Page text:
Charlotte-Mecklenburg police said while they were trying to serve a warrant on another person in the area, Scott approached them from his parked car carrying a handgun and ignoring their calls to drop it.

In their statement, police said Officer Brentley Vinson, who also is an African-American, perceived an “imminent deadly threat” and shot Scott. Scott later died at a local hospital.

Family members insisted that Scott was unarmed and was reading a book while waiting in the parking lot to pick up his son from a nearly school bus stop. Police said they recovered a weapon from the scene, not a book.

Vinson has been placed on administrative leave while police conduct an investigation that includes eyewitness interviews and review of police video footage.

When Scott family members took to social media to criticize police the evening of Sept. 20, people began to gather at the site of the shooting. By 11 p.m., the protest had swelled to about 1,000 people.

When some protesters began throwing rocks and smashing the windows of several police cars, police used tear gas to disperse the crowd, but people continued to protest and block two roadways and, at one point, a nearby segment of Interstate 85, until early morning Sept. 21.

Police arrested one person. More than a dozen police officers were slightly injured in the melee. Local television video also showed a few people looting and burning the cargo of a semi-truck that had stopped on the Interstate.

Protests turned violent for a second night Sept. 21 in uptown Charlotte, about 10 miles away from the site of the fatal police shooting, with several people injured and several businesses vandalized and looted. One young man was shot in the head reportedly by another civilian. He was taken to the hospital and put on life support; he died Sept. 22.

Charlotte-Mecklenburg police again used tear gas to try to clear the crowd, some of whom tried to block a section of Interstate 277 as they departed the protest area.

“My heart bleeds for what is going on right now,” said Gov. Pat McCrory, who declared a state of emergency late that night after a request from Charlotte-Mecklenburg Police Chief Kerr Putney. The emergency notice triggered the North Carolina National Guard and the State Highway Patrol to assist local law enforcement in responding to the violence.

“Let’s pray for our city and let’s pray for peace,” added McCrory, who was Charlotte’s mayor from 1995 to 2009.

At a news conference Sept. 22, Putney said he would allow the family to view the footage, but it would not be released to the public.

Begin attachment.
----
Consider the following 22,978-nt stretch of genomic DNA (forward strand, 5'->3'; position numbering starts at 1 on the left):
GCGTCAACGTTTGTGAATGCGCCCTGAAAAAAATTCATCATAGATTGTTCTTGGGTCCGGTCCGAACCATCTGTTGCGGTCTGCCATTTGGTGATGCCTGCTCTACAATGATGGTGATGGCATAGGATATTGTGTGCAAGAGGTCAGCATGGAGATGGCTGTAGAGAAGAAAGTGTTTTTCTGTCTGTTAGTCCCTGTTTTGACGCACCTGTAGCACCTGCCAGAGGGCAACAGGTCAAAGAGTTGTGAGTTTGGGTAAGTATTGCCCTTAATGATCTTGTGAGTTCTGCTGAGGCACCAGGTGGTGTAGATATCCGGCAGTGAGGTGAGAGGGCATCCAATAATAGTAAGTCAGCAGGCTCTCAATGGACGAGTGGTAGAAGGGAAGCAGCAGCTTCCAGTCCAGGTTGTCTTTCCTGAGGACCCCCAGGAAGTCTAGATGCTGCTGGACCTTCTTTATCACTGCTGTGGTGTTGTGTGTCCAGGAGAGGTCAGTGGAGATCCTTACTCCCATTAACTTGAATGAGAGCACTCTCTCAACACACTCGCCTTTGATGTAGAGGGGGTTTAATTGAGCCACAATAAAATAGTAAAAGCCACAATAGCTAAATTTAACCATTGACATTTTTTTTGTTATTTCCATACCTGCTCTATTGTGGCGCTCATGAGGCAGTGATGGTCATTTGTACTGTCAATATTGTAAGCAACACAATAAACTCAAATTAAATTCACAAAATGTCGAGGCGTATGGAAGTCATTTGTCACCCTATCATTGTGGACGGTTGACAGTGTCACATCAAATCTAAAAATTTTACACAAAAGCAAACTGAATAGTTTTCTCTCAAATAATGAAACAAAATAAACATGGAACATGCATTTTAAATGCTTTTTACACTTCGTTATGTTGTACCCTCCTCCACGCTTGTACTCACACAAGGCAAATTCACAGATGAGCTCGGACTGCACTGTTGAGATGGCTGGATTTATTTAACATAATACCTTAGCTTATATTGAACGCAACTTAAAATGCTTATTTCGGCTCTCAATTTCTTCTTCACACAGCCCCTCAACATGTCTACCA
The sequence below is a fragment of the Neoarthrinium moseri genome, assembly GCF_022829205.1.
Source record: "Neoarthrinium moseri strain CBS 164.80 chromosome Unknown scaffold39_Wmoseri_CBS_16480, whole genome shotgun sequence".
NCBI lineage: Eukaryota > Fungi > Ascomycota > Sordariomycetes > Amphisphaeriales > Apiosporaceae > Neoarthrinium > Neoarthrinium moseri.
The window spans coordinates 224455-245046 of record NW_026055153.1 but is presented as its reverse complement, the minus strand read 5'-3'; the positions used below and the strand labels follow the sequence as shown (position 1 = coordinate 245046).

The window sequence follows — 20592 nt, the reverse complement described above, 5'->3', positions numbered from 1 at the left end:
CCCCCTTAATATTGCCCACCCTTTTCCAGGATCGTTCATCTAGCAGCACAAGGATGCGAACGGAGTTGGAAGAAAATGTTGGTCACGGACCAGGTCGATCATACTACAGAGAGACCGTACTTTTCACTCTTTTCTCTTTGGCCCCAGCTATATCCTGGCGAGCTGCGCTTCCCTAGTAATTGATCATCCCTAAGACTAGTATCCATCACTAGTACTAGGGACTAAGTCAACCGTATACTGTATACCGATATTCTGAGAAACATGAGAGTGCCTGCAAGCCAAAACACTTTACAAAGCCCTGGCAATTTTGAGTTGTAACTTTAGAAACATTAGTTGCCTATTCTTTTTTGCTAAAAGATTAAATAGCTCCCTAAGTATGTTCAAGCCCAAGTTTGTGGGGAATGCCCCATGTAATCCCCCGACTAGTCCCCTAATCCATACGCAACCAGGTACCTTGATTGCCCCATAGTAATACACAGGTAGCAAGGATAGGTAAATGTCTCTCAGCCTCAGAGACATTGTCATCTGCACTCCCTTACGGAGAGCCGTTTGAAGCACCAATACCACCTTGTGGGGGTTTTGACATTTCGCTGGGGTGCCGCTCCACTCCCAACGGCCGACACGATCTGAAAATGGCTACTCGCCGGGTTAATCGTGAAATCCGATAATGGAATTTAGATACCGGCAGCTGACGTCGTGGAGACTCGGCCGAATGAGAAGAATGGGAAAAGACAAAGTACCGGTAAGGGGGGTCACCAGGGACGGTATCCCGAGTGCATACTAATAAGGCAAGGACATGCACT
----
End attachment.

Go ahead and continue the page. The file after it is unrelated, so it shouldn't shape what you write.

At St. Thomas Aquinas Catholic Church, just a few blocks from the scene of the police shooting and the protests there, about 150 people gathered Sept. 21 to pray for peace.

During the evening eucharistic adoration and benediction, Father Patrick Winslow, pastor, offered prayers for police and for people who have suffered injustice, as well as prayers for his neighborhood and the city of Charlotte.

“Last evening we were all taken by surprise when two events collided here in Charlotte — you could even say, in our own backyard,” Father Winslow said. “One, the national ongoing concern about racism in law enforcement and, two, the incident of an African-American man who lost his life in an altercation with local police.”

“In times such as these, it is good to recall that light shines in the darkness, and it must shine through you,” Father Winslow urged parishioners. “Knowing the genuine spirit of our parishioners, I am confident that you will embrace a path of peace, prayer and charity.”

History makes it clear, the priest said, that the light that vanquishes the darkness is not on the battlefield between nations or races, or “in the streets of Charlotte or any U.S. city.” “The true battlefield is within the human heart, within each of us,” he said.

“Injustice must be defeated” in the heart, the priest said. “This is where prejudice and unjust discrimination live. This is the place from which fear and darkness enter the world. And likewise, it is the place where it can be vanquished.”

He urged people to “storm and loot your hearts, not the streets, if you want true change for the good. Vanquish the enemy within and then you will truly help your neighbor.”